At this time the Jews made a number of additional insurrection accusations to which Jesus made no answer, over which Pilate could only marvel (Matthew 27:12-15). However, during the discourse, the Jews mentioned Jesus was from Galilee. With this new development, Pilate thought he saw a way out of this exasperating situation, so he sent Jesus to Herod (Luke 23:4-12). After questioning and mocking Jesus, Herod sent him back to Pilate. The governor assembled the Jewish authorities and announced neither he nor Herod found any guilt in Jesus for the insurrection charges brought against him (Luke 23:13-23). He would therefore release Jesus, according to the custom of the feast, after he chastised him.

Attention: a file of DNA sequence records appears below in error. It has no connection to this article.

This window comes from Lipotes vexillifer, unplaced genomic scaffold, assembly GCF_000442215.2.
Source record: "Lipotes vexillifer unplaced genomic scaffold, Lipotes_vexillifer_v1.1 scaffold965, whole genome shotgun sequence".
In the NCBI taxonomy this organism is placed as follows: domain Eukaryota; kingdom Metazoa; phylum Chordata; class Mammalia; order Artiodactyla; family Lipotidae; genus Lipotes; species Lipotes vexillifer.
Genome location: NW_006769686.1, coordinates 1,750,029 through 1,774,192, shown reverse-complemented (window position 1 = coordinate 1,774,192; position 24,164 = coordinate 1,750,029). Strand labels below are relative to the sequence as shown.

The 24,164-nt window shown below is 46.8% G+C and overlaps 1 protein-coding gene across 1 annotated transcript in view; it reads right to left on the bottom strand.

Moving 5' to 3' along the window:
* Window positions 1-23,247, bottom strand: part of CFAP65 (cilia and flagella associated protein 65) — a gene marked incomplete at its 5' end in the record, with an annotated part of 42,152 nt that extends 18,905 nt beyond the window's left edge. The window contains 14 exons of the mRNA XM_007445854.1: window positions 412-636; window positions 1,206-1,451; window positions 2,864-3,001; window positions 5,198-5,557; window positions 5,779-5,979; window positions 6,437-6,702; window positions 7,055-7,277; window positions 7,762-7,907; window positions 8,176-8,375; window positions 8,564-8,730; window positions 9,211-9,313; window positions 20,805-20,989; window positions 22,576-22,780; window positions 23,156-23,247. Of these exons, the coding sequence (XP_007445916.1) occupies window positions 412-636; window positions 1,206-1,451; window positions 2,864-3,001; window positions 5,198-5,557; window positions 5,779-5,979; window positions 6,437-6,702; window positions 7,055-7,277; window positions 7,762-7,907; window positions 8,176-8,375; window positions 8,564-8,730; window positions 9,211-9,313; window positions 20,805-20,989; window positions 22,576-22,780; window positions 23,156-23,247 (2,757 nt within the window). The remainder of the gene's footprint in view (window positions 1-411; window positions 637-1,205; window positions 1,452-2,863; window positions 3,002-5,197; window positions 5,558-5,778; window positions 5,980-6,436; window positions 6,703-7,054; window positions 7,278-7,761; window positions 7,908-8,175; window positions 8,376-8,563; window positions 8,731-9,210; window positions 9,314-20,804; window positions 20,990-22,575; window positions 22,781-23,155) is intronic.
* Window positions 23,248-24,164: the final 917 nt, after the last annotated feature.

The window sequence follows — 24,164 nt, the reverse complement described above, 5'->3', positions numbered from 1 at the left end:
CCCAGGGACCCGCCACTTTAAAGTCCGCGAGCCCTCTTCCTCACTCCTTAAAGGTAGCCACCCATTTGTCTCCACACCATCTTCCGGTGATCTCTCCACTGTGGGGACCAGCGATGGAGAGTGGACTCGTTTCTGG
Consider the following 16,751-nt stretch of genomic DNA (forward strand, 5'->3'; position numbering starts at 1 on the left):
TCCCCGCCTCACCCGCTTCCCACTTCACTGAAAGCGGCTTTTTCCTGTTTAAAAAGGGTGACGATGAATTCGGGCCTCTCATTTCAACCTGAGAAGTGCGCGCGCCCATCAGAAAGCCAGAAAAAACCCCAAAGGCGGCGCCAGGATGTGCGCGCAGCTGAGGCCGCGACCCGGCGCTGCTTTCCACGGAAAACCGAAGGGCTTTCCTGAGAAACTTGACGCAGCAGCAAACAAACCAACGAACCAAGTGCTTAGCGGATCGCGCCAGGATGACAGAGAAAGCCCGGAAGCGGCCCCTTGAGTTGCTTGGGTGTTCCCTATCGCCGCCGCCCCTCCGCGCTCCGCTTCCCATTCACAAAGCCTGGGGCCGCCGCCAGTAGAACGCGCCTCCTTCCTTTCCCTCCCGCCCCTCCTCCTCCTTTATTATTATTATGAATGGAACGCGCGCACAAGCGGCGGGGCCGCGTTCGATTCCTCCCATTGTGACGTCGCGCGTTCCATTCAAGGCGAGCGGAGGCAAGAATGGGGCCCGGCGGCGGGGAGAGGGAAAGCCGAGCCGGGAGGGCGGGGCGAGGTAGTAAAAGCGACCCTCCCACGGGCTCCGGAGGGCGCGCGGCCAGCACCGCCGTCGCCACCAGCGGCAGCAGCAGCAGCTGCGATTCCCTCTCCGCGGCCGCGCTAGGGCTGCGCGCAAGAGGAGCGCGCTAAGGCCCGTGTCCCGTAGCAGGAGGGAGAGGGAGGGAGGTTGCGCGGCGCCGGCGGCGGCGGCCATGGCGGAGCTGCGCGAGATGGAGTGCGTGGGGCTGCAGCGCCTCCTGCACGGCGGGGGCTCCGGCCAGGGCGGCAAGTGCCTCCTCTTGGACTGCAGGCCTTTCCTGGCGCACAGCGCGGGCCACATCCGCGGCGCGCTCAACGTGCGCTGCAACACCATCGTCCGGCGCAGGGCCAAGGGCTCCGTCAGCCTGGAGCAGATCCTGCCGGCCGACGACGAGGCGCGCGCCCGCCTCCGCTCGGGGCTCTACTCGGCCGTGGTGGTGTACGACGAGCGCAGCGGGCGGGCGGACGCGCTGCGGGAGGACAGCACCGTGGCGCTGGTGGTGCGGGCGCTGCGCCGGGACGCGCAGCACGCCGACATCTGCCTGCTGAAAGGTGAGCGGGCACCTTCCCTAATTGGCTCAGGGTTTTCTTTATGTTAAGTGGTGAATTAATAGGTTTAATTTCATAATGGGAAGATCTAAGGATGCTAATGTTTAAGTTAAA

The chief priests convinced the people who had gathered for the release to ask for Barabbas instead of Jesus (Matthew 27:19-21; John 18:39-40). Three times Pilate tried to get them to change their minds, but they wouldn’t budge (Luke 23:20-23). Pilate therefore released Barabbas to avoid a riot, which he saw developing, and scourged Jesus. Afterward, he brought Jesus out again (John 19:1-6), intending to release him anyway. The Jewish authorities kept calling out for Jesus to be crucified, but Pilate told them to take him themselves and crucify him (and bear the consequences of such and action); for he was about to release him. Had he really meant those words, the Jews would have taken Jesus then and there and killed him themselves. Instead, they re-defined their original accusation.

The Jews answered him, We have a law, and by our law he ought to die, because he made himself the Son of God. (John 19:7 KJV; emphasis mine)